Runners in Sunday's Caballo Blanco marathon. Runners in Sunday's Caballo Blanco marathon.

700 runners compete in annual marathon

Event celebrates the running ability of the Rarámuri people of northern Mexico

The latest edition of the Caballo Blanco Ultra Marathon drew 700 participants from 10 countries and eight Mexican states to run amidst the breathtaking scenery of the Urique Canyon in the Rarámuri Sierra on Sunday.

Founded in 2003, the marathon celebrates the long-distance running ability and endurance of the Rarámuri, or Tarahumara, people of northern Mexico.

On Sunday morning the runners began their 80-kilometer race from downtown Urique, following a precipitous path through the nearby canyons. The lowest point of the route is just 545 meters above sea level, while the highest soars to 1,800 meters.

The competition is named after its founder and benefactor Micah True, an American long-distance runner nicknamed Caballo Blanco, or White Horse.

In 1993 True met some of the Rarámuri runners of Chihuahua and began spending his winters running in the Copper Canyon area of the state, where he built a cabin and began establishing a relationship with the people of the sierra.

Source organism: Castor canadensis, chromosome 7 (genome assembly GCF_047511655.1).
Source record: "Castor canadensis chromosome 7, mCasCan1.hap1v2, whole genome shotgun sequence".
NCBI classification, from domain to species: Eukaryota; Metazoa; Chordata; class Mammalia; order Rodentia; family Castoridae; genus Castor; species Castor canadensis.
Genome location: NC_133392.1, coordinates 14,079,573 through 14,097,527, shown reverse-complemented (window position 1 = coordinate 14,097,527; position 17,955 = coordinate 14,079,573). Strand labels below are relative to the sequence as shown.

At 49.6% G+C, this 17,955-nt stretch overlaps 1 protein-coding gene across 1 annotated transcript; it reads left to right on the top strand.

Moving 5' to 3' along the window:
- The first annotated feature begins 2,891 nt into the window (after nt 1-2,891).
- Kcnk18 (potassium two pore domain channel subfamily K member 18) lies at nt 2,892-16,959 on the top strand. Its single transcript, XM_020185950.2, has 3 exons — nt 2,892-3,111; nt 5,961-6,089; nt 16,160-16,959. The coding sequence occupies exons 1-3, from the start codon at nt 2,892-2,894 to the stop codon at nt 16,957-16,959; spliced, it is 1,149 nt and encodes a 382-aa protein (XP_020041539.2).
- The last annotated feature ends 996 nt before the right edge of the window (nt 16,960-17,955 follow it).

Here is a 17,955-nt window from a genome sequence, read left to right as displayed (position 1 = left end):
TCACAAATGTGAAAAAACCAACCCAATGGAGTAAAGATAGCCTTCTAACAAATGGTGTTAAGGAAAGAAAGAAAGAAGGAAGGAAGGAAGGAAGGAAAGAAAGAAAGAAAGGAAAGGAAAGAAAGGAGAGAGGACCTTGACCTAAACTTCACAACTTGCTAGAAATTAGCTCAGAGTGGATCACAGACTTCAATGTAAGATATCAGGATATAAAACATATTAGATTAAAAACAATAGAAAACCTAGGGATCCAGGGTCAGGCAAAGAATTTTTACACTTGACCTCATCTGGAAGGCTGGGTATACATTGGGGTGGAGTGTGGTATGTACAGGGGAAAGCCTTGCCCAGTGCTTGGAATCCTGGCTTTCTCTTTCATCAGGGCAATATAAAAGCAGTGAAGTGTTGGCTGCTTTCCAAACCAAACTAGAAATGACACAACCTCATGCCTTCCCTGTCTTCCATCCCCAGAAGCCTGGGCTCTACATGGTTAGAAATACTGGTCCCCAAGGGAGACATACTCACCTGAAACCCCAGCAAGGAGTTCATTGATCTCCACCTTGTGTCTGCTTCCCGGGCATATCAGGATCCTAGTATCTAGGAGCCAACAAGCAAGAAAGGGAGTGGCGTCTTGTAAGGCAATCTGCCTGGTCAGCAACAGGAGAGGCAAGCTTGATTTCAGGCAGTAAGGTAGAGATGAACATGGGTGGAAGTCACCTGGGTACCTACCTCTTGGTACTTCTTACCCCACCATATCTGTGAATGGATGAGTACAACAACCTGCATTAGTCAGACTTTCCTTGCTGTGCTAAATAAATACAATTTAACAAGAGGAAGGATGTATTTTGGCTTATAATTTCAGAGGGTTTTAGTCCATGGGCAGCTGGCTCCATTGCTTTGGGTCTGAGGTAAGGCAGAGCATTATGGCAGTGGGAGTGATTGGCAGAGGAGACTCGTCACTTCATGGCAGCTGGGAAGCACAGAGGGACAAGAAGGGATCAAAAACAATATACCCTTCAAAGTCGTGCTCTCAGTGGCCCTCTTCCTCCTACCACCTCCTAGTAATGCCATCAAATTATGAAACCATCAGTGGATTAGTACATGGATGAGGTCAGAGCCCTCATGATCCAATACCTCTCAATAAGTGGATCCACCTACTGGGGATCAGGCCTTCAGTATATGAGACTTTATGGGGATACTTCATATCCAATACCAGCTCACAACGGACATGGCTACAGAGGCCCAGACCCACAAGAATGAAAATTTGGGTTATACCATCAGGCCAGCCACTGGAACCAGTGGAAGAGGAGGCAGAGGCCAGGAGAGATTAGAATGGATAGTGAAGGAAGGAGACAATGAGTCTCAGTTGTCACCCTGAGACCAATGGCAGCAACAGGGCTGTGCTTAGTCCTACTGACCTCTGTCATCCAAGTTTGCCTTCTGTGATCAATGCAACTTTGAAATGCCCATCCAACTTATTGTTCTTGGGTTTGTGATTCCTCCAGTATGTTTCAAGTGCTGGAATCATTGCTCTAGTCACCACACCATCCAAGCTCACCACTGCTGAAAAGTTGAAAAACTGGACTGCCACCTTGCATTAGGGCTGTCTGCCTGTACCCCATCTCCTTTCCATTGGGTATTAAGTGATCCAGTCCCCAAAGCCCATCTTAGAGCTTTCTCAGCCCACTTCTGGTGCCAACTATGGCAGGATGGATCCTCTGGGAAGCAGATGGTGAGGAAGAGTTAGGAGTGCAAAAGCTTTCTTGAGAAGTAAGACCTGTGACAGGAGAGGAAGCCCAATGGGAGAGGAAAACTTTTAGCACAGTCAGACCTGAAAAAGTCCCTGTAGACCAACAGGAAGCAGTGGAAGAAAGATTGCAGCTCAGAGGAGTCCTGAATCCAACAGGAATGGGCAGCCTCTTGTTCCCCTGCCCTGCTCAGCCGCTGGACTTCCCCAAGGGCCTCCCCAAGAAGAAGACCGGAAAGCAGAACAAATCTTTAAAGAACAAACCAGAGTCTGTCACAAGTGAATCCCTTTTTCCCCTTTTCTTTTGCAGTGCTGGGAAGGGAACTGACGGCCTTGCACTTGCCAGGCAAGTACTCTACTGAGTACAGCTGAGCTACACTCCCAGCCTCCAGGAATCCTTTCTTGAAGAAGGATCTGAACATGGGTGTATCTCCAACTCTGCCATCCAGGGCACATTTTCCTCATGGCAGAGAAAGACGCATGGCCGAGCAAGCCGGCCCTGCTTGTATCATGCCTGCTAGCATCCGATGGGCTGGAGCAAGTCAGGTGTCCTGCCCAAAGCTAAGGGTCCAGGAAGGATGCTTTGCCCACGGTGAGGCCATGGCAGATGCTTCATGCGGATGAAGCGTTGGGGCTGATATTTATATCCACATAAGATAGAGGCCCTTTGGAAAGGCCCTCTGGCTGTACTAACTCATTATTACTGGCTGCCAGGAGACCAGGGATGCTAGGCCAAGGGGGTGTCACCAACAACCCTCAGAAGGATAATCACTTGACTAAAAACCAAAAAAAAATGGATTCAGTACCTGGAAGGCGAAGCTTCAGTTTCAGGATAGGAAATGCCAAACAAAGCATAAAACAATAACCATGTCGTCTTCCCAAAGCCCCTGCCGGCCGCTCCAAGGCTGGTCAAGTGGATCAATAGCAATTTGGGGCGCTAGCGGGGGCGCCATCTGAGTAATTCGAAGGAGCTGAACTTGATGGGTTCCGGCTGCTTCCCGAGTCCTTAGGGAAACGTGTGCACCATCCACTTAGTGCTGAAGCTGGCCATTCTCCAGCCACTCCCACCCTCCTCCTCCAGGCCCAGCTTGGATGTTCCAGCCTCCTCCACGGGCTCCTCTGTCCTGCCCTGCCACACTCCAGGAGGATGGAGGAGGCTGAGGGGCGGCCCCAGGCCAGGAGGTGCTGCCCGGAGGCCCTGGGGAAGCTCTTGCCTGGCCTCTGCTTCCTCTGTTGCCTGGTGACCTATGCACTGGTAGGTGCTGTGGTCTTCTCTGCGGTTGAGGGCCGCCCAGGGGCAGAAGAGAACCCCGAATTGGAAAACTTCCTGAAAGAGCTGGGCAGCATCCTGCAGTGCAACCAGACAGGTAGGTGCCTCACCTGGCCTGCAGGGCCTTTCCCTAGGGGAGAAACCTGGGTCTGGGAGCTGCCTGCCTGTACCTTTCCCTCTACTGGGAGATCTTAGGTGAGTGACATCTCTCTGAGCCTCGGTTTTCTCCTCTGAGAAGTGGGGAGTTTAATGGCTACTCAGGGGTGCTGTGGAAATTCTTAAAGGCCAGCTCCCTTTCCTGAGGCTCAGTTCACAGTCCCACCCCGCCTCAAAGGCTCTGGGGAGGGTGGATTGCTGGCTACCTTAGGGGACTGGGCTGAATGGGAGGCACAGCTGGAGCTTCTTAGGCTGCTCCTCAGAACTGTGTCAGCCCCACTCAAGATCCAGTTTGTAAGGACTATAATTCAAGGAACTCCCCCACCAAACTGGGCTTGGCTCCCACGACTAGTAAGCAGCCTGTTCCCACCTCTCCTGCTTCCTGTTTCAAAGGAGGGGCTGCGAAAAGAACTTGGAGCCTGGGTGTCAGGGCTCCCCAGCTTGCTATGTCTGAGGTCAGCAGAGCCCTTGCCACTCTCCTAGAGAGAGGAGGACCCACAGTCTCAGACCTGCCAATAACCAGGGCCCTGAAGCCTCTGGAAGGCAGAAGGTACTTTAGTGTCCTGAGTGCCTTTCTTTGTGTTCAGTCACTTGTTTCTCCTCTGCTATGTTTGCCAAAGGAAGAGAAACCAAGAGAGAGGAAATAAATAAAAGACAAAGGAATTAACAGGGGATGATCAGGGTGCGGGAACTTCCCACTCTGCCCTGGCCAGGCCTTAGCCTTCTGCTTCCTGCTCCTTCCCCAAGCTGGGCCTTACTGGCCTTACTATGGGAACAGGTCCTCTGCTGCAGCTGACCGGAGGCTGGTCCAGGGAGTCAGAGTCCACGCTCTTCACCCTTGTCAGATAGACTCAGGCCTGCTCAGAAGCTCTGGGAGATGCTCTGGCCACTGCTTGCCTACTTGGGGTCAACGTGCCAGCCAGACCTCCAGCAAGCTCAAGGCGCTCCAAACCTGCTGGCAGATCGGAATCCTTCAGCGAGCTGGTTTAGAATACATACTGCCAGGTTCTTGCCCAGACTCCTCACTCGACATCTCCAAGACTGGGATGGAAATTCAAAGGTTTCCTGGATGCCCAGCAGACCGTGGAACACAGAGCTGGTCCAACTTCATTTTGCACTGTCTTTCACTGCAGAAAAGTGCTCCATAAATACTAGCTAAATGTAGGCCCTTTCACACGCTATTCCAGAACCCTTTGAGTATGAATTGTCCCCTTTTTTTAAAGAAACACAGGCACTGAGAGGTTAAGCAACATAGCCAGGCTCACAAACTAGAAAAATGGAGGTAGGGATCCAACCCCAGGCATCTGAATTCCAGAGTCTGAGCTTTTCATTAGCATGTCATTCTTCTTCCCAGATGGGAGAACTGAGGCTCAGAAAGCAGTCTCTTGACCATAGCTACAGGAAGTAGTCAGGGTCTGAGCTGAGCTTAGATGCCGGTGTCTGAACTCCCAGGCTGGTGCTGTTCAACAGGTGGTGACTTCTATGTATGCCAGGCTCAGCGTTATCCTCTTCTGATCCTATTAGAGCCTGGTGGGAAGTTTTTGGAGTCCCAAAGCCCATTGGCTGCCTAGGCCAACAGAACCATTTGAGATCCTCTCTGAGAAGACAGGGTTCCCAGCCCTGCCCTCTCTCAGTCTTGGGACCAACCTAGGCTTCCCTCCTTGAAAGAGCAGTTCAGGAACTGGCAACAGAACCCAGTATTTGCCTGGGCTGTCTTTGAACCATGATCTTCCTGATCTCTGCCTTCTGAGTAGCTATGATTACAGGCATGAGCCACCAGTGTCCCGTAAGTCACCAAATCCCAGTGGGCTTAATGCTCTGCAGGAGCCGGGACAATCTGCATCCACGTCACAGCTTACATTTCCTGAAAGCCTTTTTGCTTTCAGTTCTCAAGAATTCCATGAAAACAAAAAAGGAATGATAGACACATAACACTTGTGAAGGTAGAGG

In 2003 he decided to organize a race whose purpose would be to help the Rarámuri preserve their culture and running heritage.

The first Copper Canyon Ultra Marathon was held on March 23, 2003, becoming an annual tradition.

In 2006 True invited ultrarunners from the United States to compete with the Tarahumara, garnering international attention. Three years later, True was featured in Christopher McDougall’s bestselling book Born to Run.

By March 2012, the event had become the region’s largest, attracting hundreds of participants. In addition to prize money for the top 10 finishers, the event awarded corn seed vouchers to all runners who completed the course.

Later that month, True died in the New Mexico wilderness after going for a run, following which the Copper Canyon Ultra Marathon was renamed to remember and honor its founder.

Sunday’s main event was preceded by a race for children and teenagers aged six to 16 that served as an opening ceremony for the annual event.

Titled the race of Los Caballitos, or little horses, just over 1,000 participants from nearby towns entered the 16 competitions and categories designed for them.

Source: Reforma (sp), El Universal (sp), El Heraldo de Chihuahua (sp)
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